One week ago, they told him it would be printed in today’s issue. Yesterday, they told him they had decided not to run it. This is the article they are not printing for whatever reason…
Edinburgh Fringe’s magnificent choice of shows comes along with a rainforest of media and PR which aims to persuade us to see this show or that. Of course we all ignore that nonsense and seek out shows based on friends’ recommendations, reviews or other factors such as venue or price.
Surely the better shows are in the bigger venues and a £15 show will outshine one that is £5 or Free? You would think so wouldn’t you? Well maybe we should have a look at how the Fringe really works.
Understanding the Fringe means knowing who actually pays for it. Promoters? Venues? Some all-powerful Fringe body? All of those will make money but actually the Fringe is mostly paid for by performers (who generally don’t make money!). Really? Yes, Really!
The open-access policy means that anyone can perform at the Fringe so long as you can find a venue. Demand to perform at the commercial venues is high and they have evolved a selection criteria that sets a minimum number of tickets that shows must sell, then charges them for those tickets before the festival even starts. Now it doesn’t really matter for the venues if tickets sell or not as they have already covered all their costs.
Performing at a 100 capacity pay-to-play room will cost an act a minimum of £160 per day or £4,000 for the whole Fringe. Ticket income is then split 60/40 but the venue applies such a myriad of deductions that shows are unlikely to ever cover what they have already shelled out. The venue is the only one guaranteed to make money in this relationship. Also with 10 shows programmed into each performance space it could generate the venue around £1,600 every day, or £40,000 for the whole Fringe. The commercial pay-to-play promoters have 65 performance spaces between them with an average capacity of 150 which means they’re charging performers nearly £4 million to pay for the Fringe, most of whom simply won’t make this money back.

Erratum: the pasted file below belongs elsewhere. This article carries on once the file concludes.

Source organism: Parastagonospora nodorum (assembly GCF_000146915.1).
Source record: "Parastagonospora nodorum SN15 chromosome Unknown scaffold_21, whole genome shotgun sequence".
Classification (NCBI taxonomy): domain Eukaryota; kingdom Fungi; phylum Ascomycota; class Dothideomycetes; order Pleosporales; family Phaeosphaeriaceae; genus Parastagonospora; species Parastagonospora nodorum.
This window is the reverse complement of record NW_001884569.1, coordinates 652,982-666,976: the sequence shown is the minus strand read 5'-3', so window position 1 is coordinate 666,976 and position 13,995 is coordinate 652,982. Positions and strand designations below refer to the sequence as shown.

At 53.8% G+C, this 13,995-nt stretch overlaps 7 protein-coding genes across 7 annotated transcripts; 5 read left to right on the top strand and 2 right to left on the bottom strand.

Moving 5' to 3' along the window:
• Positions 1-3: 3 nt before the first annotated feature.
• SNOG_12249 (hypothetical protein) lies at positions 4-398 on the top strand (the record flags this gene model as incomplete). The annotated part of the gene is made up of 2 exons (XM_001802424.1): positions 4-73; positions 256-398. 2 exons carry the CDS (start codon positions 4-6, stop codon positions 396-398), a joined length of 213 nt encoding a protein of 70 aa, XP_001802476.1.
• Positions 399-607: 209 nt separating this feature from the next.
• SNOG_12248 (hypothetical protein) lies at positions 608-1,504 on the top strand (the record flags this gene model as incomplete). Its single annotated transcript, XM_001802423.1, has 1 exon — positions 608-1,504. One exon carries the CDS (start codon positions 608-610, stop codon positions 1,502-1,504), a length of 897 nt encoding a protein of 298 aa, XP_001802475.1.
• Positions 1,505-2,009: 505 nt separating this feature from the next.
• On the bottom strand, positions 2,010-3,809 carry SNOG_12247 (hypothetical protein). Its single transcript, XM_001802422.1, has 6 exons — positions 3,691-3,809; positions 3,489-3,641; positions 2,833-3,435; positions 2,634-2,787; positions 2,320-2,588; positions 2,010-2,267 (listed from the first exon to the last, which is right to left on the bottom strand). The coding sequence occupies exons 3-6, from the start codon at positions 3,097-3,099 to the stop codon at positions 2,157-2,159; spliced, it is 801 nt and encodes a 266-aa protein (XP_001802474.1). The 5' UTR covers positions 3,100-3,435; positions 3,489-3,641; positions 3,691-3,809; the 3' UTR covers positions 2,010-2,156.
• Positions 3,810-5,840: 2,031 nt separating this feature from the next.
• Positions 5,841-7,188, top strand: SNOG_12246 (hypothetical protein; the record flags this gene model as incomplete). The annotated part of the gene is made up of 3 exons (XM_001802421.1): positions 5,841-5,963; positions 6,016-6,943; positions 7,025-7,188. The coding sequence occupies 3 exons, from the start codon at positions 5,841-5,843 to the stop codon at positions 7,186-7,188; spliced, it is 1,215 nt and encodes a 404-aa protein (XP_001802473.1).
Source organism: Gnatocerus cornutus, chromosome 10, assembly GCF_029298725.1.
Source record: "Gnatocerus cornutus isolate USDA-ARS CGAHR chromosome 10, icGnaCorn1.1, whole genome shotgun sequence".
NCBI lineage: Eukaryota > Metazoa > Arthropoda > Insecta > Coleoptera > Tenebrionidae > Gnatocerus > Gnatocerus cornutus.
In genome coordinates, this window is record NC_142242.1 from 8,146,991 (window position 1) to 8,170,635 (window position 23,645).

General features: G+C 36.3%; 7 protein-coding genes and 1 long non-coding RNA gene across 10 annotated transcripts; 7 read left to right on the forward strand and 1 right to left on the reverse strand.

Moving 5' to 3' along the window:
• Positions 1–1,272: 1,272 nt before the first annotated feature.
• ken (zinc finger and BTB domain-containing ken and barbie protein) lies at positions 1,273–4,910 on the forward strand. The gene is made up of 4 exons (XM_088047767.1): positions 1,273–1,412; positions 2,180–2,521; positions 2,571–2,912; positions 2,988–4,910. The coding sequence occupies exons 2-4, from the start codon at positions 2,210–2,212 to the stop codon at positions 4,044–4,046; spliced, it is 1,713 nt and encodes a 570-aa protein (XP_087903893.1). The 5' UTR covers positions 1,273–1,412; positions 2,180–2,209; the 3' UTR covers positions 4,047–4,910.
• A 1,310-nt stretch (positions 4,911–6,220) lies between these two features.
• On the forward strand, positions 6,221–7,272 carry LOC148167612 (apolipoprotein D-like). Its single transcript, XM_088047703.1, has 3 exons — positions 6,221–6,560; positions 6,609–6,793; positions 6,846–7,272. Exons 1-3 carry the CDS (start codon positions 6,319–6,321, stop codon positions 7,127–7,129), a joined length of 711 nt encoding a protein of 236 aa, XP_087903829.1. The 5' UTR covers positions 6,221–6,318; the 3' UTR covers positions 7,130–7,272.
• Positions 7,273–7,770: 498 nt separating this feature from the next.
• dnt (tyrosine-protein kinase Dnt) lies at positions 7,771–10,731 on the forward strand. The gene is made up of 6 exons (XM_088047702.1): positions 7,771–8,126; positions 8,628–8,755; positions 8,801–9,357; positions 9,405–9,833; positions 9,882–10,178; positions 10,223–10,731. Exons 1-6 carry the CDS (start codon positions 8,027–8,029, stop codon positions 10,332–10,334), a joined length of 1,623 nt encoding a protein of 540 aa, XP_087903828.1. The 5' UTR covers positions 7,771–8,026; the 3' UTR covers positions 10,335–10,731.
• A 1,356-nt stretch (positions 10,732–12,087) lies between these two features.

Crikey! I want to run a venue! Oh, hang on, I do run a venue! The Alternative Fringe @ The Hive is in its second year, but we aren’t charging artists these sort of fees. In fact, we aren’t charging artists anything up front at all. Why? Well these crazy pay-to-play Fringe economics get worse.
Competition is so fierce for spaces in pay-to-play venues that, unless you have a full marketing campaign, then you are unlikely to get selected. This has led the average cost of putting on a Fringe show to be around £14,000. You can be the best show on the Fringe but if you haven’t got the cash then you are unlikely to be in the Assembly, Pleasance, Underbelly, Gilded Balloon or Just the Tonic. Conversely, if you wave enough money at them then they will probably find you a space somewhere.
So who ends up paying for these imposed costs? You the consumer of course. Just to stand a chance of breaking even, most shows need to charge at least £10. Even when you are paying £15 or £20 for a ticket, it is very unlikely the performer will see anything. It’s all being spent on that same marketing that you aim to ignore all month. It’s a myth that ticket prices reflect what the show is worth: they are dictated by what costs have been imposed on the show by an industry that has gone ever so slightly mad.
Some performers may still want the bragging rights of having played certain pay-to-play venues, but for how much longer? If you were a smart, funny, interesting act and you had a choice between spending thousands and risk not seeing a penny in return… or being part of a fun environment where you will be treated fairly, where would you decide to put on your show?
Change is inevitable.
The Alternative Fringe adopt a model similar to The Stand, who have been promoting some of the best, most affordable shows for years. We do not charge artists guarantees, rent or other hidden fees (Alternative Fringe earns £1 from each ticket sold). If we don’t sell tickets then we don’t get paid, which means we select shows purely on quality. As we are paying for the marketing ourselves, we are careful not to waste our money. These savings get passed on to the punter through cheaper tickets – £5 per show or £12 to see four shows (one pay).
Most importantly Alternative Fringe performers do not have to worry about getting into debt. When you buy a £5 ticket the performer is always seeing a healthy cut so you know that they are happy… It’s ironic that the pay-to-play mainstream comedy has been sponsored by a marketing led commercial beer, whereas the Alternative Fringe has been sponsored by Scottish Borders Brewery who produce individual real beers with care, building their business through word of mouth for a quality product.
“The pay-to-play venues have their commercial festival, but we are making a stand to Reclaim the Fringe!”
ADDENDUM: By the time of the 2013 Fringe, Bob had developed his Pay What You Want concept under the banner of his Heroes of Fringe at two Edinburgh venues Bob’s Bookshop and The Hive.